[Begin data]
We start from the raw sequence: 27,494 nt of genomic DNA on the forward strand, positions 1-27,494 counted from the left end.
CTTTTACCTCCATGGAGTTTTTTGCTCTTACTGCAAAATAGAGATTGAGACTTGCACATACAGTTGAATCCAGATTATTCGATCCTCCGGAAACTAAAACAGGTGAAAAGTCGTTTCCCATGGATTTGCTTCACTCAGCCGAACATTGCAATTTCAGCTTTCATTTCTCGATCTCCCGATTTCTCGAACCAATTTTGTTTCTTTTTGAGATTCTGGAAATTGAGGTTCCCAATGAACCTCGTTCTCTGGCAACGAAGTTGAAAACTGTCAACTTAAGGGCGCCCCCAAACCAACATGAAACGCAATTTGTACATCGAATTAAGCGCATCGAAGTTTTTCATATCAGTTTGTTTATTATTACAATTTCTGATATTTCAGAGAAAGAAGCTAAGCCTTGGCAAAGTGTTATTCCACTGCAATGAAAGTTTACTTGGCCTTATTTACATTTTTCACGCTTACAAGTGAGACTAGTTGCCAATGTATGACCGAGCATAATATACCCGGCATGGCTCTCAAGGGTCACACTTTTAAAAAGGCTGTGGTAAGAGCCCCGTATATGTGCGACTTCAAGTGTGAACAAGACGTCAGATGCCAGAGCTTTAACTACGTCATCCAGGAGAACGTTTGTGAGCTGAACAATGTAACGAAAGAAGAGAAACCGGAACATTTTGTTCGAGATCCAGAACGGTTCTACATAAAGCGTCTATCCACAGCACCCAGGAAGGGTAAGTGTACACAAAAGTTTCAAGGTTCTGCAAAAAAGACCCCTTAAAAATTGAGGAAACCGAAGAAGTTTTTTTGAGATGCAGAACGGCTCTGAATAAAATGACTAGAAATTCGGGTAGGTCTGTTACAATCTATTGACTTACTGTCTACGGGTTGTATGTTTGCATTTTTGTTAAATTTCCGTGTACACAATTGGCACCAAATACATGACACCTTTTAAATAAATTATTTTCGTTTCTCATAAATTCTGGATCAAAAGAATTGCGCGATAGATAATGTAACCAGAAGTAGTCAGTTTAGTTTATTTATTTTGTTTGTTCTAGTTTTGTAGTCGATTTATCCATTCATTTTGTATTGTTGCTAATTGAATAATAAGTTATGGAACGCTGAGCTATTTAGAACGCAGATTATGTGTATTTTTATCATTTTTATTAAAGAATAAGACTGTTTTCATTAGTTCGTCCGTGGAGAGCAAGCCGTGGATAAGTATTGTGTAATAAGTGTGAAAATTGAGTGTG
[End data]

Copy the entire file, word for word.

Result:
We start from the raw sequence: 27,494 nt of genomic DNA on the forward strand, positions 1-27,494 counted from the left end.
CTTTTACCTCCATGGAGTTTTTTGCTCTTACTGCAAAATAGAGATTGAGACTTGCACATACAGTTGAATCCAGATTATTCGATCCTCCGGAAACTAAAACAGGTGAAAAGTCGTTTCCCATGGATTTGCTTCACTCAGCCGAACATTGCAATTTCAGCTTTCATTTCTCGATCTCCCGATTTCTCGAACCAATTTTGTTTCTTTTTGAGATTCTGGAAATTGAGGTTCCCAATGAACCTCGTTCTCTGGCAACGAAGTTGAAAACTGTCAACTTAAGGGCGCCCCCAAACCAACATGAAACGCAATTTGTACATCGAATTAAGCGCATCGAAGTTTTTCATATCAGTTTGTTTATTATTACAATTTCTGATATTTCAGAGAAAGAAGCTAAGCCTTGGCAAAGTGTTATTCCACTGCAATGAAAGTTTACTTGGCCTTATTTACATTTTTCACGCTTACAAGTGAGACTAGTTGCCAATGTATGACCGAGCATAATATACCCGGCATGGCTCTCAAGGGTCACACTTTTAAAAAGGCTGTGGTAAGAGCCCCGTATATGTGCGACTTCAAGTGTGAACAAGACGTCAGATGCCAGAGCTTTAACTACGTCATCCAGGAGAACGTTTGTGAGCTGAACAATGTAACGAAAGAAGAGAAACCGGAACATTTTGTTCGAGATCCAGAACGGTTCTACATAAAGCGTCTATCCACAGCACCCAGGAAGGGTAAGTGTACACAAAAGTTTCAAGGTTCTGCAAAAAAGACCCCTTAAAAATTGAGGAAACCGAAGAAGTTTTTTTGAGATGCAGAACGGCTCTGAATAAAATGACTAGAAATTCGGGTAGGTCTGTTACAATCTATTGACTTACTGTCTACGGGTTGTATGTTTGCATTTTTGTTAAATTTCCGTGTACACAATTGGCACCAAATACATGACACCTTTTAAATAAATTATTTTCGTTTCTCATAAATTCTGGATCAAAAGAATTGCGCGATAGATAATGTAACCAGAAGTAGTCAGTTTAGTTTATTTATTTTGTTTGTTCTAGTTTTGTAGTCGATTTATCCATTCATTTTGTATTGTTGCTAATTGAATAATAAGTTATGGAACGCTGAGCTATTTAGAACGCAGATTATGTGTATTTTTATCATTTTTATTAAAGAATAAGACTGTTTTCATTAGTTCGTCCGTGGAGAGCAAGCCGTGGATAAGTATTGTGTAATAAGTGTGAAAATTGAGTGTG